My comfort food of choice is peanut butter toast and applesauce. My comfort music, "Wonder Wheel", the Klezmatics (a sort of hopped up klezmer band) doing the songs of Woodie Guthrie. It's evocative of the past, enticing to the future, and maybe speaks to the idea of artistic mashup/smashup that's finally making its way into the publishing industry -- that it's groovy to stand on the shoulders of giants and do your own lovely new old thing. Anyhoo. Give it a listen.

Talk Yourself Unstuck

This past week, my work came to a screeching halt as I realized I'd written myself into a corner at the 3/4 point of my book. For once, rereading the synopsis was no help at all, since my characters had taken a detour and fallen off the edge. Rereading the completed chunk of manuscript did nothing either, except for convince me that yep, I had well and truly fallen down the well on this one. Not knowing what else to do, I decided to whine - I mean talk it out - with my online critique partner, who reads and comments on every chapter of the evolving draft as it's completed (as I do for her.) Since she knows the story more intimately than anyone else to this point, I thought she might have some insight to pull me out of the well. Turns out she didn't have to. During the process of clearly and methodically explaining both the problem and my ultimate story goals to a knowledgeable and willing listener, the solution popped into my head and out of my mouth within a very few min

On Words, Work and Jerry McGuire

This is the time of year when I begin prepping my speeches and lectures for the fall.  Some of these are on topics related to writing and creativity; but others I write for those who don't generally have the luxury of sitting down for any length of time and thinking about how they might use language more effectively, more powerfully, more satisfyingly in their lives--people who don't often get to explore and experience their own, creative relationship to words (as we writers are so fortunate to do), this richness we all carry around with us, in dimes without any weight.  Musing over all the forces that lead us to limit what words can do for us, I found myself writing: "Life and work have an uncanny way of inviting us into language ruts.  Think about it.  How many of our professions invite us to be routine in the way we use words?  How many of us have set ways of speaking and writing and communicating within our individual fields that we are expected to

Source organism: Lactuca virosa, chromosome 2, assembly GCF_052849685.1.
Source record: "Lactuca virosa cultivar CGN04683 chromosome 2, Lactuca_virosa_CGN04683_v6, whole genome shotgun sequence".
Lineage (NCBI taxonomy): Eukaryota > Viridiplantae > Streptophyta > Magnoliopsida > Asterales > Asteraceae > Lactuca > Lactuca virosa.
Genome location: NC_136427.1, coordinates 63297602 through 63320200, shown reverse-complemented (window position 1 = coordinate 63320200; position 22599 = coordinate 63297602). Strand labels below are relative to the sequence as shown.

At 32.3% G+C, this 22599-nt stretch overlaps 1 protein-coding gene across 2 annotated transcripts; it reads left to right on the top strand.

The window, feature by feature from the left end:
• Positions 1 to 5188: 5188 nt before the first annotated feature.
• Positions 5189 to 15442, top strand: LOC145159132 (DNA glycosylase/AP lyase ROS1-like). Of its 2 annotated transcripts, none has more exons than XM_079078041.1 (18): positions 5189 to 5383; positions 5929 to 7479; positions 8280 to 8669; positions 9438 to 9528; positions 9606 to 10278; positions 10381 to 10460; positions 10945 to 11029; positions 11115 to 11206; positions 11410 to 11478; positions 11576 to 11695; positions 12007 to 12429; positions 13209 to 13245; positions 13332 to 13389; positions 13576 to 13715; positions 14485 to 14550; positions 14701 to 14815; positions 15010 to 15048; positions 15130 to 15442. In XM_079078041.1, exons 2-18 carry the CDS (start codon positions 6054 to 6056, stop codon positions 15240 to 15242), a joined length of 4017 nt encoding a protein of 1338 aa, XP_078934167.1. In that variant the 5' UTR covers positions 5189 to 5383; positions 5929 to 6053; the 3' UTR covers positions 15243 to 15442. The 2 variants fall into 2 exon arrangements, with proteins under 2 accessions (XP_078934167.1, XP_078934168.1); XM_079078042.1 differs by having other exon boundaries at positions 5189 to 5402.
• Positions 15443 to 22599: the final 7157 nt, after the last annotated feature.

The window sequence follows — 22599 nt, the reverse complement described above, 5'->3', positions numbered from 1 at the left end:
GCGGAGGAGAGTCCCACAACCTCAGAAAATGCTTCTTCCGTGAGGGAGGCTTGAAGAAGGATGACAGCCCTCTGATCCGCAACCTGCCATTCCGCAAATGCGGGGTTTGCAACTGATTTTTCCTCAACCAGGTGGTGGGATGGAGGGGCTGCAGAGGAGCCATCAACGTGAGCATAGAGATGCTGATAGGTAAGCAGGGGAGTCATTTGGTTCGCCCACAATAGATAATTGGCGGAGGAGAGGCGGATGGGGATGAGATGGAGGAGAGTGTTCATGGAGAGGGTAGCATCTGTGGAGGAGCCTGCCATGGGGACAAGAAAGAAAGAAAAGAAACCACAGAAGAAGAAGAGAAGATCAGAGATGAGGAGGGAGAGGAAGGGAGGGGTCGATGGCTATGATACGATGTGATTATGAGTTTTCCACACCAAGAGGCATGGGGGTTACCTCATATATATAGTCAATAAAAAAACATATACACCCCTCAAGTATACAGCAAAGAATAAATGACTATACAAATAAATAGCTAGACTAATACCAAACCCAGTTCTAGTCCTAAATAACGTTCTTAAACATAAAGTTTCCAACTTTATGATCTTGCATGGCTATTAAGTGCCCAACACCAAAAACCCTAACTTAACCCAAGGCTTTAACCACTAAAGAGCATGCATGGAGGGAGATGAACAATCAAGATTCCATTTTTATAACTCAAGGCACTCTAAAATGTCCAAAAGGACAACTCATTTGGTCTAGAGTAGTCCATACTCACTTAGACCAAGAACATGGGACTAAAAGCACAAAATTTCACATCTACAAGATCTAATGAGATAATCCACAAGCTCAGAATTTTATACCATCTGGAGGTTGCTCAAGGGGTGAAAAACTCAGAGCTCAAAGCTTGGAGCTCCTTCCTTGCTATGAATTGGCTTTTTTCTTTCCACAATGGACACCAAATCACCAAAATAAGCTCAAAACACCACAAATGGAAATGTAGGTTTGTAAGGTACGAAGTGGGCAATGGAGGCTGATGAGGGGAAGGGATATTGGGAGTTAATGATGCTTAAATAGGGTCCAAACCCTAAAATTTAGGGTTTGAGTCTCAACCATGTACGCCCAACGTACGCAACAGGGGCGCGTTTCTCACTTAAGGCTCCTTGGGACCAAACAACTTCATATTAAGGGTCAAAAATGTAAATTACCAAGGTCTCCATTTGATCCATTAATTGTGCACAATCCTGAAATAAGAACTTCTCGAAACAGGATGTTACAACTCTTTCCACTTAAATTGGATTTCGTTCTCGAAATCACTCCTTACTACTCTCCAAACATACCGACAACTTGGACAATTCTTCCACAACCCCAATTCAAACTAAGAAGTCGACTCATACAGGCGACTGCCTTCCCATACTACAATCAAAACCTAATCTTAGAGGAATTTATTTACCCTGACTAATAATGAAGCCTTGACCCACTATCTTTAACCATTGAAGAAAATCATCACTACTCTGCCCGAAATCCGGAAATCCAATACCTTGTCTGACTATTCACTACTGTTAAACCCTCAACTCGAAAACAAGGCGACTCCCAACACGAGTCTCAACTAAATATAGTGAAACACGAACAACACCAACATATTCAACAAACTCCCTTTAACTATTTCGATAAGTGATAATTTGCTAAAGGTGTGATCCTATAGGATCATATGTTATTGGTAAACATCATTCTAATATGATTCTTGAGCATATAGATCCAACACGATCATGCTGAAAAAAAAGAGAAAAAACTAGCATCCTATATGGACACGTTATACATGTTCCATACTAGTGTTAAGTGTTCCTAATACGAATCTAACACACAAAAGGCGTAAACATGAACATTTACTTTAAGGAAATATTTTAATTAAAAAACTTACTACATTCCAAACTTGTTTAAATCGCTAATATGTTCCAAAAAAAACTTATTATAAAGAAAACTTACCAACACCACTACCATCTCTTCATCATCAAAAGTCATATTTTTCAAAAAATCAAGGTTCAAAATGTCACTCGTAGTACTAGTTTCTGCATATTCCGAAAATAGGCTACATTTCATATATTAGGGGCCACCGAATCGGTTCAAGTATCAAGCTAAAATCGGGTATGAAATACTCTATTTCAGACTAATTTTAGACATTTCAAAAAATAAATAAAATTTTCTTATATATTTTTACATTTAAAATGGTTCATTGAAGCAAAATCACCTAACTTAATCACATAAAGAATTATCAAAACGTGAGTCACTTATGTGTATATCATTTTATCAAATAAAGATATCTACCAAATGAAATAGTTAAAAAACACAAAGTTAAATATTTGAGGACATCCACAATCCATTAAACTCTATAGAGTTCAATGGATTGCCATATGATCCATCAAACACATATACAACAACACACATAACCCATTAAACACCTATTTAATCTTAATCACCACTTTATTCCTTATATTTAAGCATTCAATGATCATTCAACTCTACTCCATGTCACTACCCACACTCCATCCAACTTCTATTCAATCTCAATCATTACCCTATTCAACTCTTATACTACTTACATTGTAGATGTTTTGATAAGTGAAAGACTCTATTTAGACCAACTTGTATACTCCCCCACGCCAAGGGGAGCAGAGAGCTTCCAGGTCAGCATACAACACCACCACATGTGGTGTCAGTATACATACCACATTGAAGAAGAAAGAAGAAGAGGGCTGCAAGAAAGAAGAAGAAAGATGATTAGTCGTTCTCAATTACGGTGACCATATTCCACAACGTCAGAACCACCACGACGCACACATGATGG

"But can't you just take a look at it?": What You're Really Saying When You Ask An Author To Read Your Unpublished Manuscript

I teach fiction writing. I am revising a novel. I have an MFA. It amazes me that even though I am an unpublished novelist myself, the combination of those three things alone brings all the writers out of the woodwork. In fact, as soon as I tell people any one of these things, somehow they think this qualifies me to read everything from the most experimental literary fiction to their spec script for Cold Case (yes, it's happened). But most importantly, they think I want to, and that I'll do it for free . Now don't get me wrong; I am all about helping people with their writing, whether that's teaching them to establish a schedule for it, helping them figure out their psychological blocks, or giving feedback to my students and workshop partners. And I don't even mind reading short snippets of things for close friends who aren't in my genre. But when someone I barely know hits me up with their two unfinished screenplays and their 450-paged fantasy novel,

What You Will and Will Not Get Out of a Writers' Conference